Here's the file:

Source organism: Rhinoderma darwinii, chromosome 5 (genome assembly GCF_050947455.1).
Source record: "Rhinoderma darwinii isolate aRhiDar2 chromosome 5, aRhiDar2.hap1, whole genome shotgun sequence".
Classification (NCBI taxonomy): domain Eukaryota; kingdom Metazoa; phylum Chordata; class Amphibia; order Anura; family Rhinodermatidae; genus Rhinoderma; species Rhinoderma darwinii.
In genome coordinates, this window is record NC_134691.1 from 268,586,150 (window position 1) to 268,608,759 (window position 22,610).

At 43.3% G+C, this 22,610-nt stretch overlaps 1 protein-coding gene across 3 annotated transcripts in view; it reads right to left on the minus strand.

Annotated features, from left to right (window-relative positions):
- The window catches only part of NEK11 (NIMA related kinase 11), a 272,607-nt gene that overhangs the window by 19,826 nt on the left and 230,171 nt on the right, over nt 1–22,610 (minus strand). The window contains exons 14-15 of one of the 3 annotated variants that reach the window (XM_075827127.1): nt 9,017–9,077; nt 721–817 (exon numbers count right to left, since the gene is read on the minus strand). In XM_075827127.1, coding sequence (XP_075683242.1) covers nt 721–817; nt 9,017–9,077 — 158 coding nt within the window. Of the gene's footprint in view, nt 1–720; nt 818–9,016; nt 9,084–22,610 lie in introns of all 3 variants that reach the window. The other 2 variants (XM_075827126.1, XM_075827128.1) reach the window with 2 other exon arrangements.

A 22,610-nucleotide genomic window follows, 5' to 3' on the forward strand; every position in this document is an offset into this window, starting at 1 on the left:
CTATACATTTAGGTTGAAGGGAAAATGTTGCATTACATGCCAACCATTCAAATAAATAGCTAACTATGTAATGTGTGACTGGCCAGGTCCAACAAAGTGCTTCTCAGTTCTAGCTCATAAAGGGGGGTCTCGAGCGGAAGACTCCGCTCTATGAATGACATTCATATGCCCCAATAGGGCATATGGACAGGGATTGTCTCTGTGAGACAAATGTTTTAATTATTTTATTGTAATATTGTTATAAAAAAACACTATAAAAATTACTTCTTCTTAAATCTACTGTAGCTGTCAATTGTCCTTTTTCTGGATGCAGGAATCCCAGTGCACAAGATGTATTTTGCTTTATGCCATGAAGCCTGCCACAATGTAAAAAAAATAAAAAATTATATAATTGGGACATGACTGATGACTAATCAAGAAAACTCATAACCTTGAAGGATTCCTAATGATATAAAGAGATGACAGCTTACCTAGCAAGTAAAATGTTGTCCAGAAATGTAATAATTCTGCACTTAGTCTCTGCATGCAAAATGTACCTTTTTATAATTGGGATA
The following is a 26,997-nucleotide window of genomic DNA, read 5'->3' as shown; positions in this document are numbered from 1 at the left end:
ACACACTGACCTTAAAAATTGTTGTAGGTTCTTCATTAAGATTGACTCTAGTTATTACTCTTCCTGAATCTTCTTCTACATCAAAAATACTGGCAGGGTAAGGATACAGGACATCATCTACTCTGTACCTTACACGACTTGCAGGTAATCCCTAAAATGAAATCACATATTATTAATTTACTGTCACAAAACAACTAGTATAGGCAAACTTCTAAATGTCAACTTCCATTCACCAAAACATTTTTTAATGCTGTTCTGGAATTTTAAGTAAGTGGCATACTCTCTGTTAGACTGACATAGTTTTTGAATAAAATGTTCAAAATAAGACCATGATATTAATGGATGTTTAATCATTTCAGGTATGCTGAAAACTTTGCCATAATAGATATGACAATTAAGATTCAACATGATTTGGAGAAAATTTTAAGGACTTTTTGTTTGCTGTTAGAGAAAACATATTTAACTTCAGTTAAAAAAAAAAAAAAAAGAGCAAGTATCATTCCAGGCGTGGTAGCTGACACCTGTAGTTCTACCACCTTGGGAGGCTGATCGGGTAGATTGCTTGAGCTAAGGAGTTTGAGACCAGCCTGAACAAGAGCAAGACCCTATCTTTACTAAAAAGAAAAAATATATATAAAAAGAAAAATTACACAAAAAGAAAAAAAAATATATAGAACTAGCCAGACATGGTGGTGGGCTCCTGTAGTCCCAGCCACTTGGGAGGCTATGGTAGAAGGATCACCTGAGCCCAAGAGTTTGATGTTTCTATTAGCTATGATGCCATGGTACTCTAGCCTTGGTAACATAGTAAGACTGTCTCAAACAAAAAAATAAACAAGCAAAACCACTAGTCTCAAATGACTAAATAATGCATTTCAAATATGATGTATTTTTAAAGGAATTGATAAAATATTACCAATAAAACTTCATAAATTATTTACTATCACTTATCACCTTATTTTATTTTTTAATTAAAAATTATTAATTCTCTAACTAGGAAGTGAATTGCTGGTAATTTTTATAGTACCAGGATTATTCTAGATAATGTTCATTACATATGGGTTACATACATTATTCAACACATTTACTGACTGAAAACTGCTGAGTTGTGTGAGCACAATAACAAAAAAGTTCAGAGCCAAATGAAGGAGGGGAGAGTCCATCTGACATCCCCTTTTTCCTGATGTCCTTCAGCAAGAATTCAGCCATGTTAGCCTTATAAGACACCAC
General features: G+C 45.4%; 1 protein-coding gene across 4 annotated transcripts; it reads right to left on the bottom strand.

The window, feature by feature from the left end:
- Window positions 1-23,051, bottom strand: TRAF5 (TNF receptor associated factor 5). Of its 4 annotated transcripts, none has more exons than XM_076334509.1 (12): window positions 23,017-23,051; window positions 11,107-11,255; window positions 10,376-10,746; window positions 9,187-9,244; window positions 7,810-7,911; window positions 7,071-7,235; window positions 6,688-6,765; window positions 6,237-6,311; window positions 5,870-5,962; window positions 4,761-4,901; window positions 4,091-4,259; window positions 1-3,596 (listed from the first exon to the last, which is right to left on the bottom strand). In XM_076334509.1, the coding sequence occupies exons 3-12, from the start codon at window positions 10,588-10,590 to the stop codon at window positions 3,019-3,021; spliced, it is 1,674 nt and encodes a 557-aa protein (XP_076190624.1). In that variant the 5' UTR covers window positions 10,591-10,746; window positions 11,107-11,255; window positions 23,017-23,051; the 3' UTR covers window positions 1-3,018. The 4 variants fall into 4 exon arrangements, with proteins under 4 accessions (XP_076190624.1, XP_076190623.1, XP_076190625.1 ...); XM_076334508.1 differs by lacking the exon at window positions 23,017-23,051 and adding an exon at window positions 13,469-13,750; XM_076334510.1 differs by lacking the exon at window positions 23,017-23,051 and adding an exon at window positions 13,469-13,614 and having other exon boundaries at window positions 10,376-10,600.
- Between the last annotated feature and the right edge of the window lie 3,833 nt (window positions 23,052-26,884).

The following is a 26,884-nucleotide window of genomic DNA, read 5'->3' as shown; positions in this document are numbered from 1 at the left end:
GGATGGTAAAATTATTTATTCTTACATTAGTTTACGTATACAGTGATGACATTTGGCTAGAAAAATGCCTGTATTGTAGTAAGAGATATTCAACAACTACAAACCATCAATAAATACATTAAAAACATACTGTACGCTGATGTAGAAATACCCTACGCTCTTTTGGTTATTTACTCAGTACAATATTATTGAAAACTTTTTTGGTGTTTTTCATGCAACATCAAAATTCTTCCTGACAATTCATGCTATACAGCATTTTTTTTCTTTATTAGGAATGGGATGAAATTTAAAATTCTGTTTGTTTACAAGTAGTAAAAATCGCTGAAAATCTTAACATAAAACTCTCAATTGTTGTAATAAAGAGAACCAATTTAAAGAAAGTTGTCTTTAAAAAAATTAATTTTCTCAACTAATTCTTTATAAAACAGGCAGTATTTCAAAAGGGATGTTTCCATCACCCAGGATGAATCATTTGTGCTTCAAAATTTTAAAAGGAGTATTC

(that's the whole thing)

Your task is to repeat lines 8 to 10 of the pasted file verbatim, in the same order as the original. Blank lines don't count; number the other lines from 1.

A 22,610-nucleotide genomic window follows, 5' to 3' on the forward strand; every position in this document is an offset into this window, starting at 1 on the left:
CTATACATTTAGGTTGAAGGGAAAATGTTGCATTACATGCCAACCATTCAAATAAATAGCTAACTATGTAATGTGTGACTGGCCAGGTCCAACAAAGTGCTTCTCAGTTCTAGCTCATAAAGGGGGGTCTCGAGCGGAAGACTCCGCTCTATGAATGACATTCATATGCCCCAATAGGGCATATGGACAGGGATTGTCTCTGTGAGACAAATGTTTTAATTATTTTATTGTAATATTGTTATAAAAAAACACTATAAAAATTACTTCTTCTTAAATCTACTGTAGCTGTCAATTGTCCTTTTTCTGGATGCAGGAATCCCAGTGCACAAGATGTATTTTGCTTTATGCCATGAAGCCTGCCACAATGTAAAAAAAATAAAAAATTATATAATTGGGACATGACTGATGACTAATCAAGAAAACTCATAACCTTGAAGGATTCCTAATGATATAAAGAGATGACAGCTTACCTAGCAAGTAAAATGTTGTCCAGAAATGTAATAATTCTGCACTTAGTCTCTGCATGCAAAATGTACCTTTTTATAATTGGGATA
The following is a 26,997-nucleotide window of genomic DNA, read 5'->3' as shown; positions in this document are numbered from 1 at the left end: